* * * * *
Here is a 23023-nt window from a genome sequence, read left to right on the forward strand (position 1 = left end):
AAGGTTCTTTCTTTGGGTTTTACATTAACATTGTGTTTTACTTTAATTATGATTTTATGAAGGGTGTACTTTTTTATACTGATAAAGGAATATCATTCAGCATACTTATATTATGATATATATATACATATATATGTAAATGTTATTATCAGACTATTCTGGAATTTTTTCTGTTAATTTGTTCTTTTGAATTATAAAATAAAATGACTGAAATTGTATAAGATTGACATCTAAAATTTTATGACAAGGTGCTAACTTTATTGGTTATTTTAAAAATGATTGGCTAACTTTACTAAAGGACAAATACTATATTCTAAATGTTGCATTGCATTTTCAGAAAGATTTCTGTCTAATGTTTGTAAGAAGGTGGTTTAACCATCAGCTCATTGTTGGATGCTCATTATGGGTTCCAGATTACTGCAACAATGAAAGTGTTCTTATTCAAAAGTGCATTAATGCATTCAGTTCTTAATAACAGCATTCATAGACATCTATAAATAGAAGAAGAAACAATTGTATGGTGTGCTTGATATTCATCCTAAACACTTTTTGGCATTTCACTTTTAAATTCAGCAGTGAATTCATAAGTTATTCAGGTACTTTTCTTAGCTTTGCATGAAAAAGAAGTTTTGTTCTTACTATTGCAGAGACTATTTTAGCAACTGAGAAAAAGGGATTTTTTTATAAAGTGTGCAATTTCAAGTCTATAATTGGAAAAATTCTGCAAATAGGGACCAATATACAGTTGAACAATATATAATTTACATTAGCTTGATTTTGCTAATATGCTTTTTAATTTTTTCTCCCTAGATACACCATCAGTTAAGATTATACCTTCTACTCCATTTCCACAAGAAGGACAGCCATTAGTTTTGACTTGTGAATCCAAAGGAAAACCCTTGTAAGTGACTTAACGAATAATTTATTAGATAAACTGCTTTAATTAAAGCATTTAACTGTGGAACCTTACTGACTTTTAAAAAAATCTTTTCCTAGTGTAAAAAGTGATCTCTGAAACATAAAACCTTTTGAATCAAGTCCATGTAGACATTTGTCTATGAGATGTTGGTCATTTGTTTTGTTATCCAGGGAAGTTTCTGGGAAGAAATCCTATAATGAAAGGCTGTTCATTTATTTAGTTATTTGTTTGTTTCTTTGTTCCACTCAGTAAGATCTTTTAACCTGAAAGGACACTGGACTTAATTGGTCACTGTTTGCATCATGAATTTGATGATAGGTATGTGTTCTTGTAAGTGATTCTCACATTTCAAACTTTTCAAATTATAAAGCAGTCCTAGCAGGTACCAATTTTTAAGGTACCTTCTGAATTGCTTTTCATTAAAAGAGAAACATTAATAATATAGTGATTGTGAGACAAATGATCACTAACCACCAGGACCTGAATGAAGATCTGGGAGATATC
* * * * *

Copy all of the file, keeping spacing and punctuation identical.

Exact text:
Here is a 23023-nt window from a genome sequence, read left to right on the forward strand (position 1 = left end):
AAGGTTCTTTCTTTGGGTTTTACATTAACATTGTGTTTTACTTTAATTATGATTTTATGAAGGGTGTACTTTTTTATACTGATAAAGGAATATCATTCAGCATACTTATATTATGATATATATATACATATATATGTAAATGTTATTATCAGACTATTCTGGAATTTTTTCTGTTAATTTGTTCTTTTGAATTATAAAATAAAATGACTGAAATTGTATAAGATTGACATCTAAAATTTTATGACAAGGTGCTAACTTTATTGGTTATTTTAAAAATGATTGGCTAACTTTACTAAAGGACAAATACTATATTCTAAATGTTGCATTGCATTTTCAGAAAGATTTCTGTCTAATGTTTGTAAGAAGGTGGTTTAACCATCAGCTCATTGTTGGATGCTCATTATGGGTTCCAGATTACTGCAACAATGAAAGTGTTCTTATTCAAAAGTGCATTAATGCATTCAGTTCTTAATAACAGCATTCATAGACATCTATAAATAGAAGAAGAAACAATTGTATGGTGTGCTTGATATTCATCCTAAACACTTTTTGGCATTTCACTTTTAAATTCAGCAGTGAATTCATAAGTTATTCAGGTACTTTTCTTAGCTTTGCATGAAAAAGAAGTTTTGTTCTTACTATTGCAGAGACTATTTTAGCAACTGAGAAAAAGGGATTTTTTTATAAAGTGTGCAATTTCAAGTCTATAATTGGAAAAATTCTGCAAATAGGGACCAATATACAGTTGAACAATATATAATTTACATTAGCTTGATTTTGCTAATATGCTTTTTAATTTTTTCTCCCTAGATACACCATCAGTTAAGATTATACCTTCTACTCCATTTCCACAAGAAGGACAGCCATTAGTTTTGACTTGTGAATCCAAAGGAAAACCCTTGTAAGTGACTTAACGAATAATTTATTAGATAAACTGCTTTAATTAAAGCATTTAACTGTGGAACCTTACTGACTTTTAAAAAAATCTTTTCCTAGTGTAAAAAGTGATCTCTGAAACATAAAACCTTTTGAATCAAGTCCATGTAGACATTTGTCTATGAGATGTTGGTCATTTGTTTTGTTATCCAGGGAAGTTTCTGGGAAGAAATCCTATAATGAAAGGCTGTTCATTTATTTAGTTATTTGTTTGTTTCTTTGTTCCACTCAGTAAGATCTTTTAACCTGAAAGGACACTGGACTTAATTGGTCACTGTTTGCATCATGAATTTGATGATAGGTATGTGTTCTTGTAAGTGATTCTCACATTTCAAACTTTTCAAATTATAAAGCAGTCCTAGCAGGTACCAATTTTTAAGGTACCTTCTGAATTGCTTTTCATTAAAAGAGAAACATTAATAATATAGTGATTGTGAGACAAATGATCACTAACCACCAGGACCTGAATGAAGATCTGGGAGATATC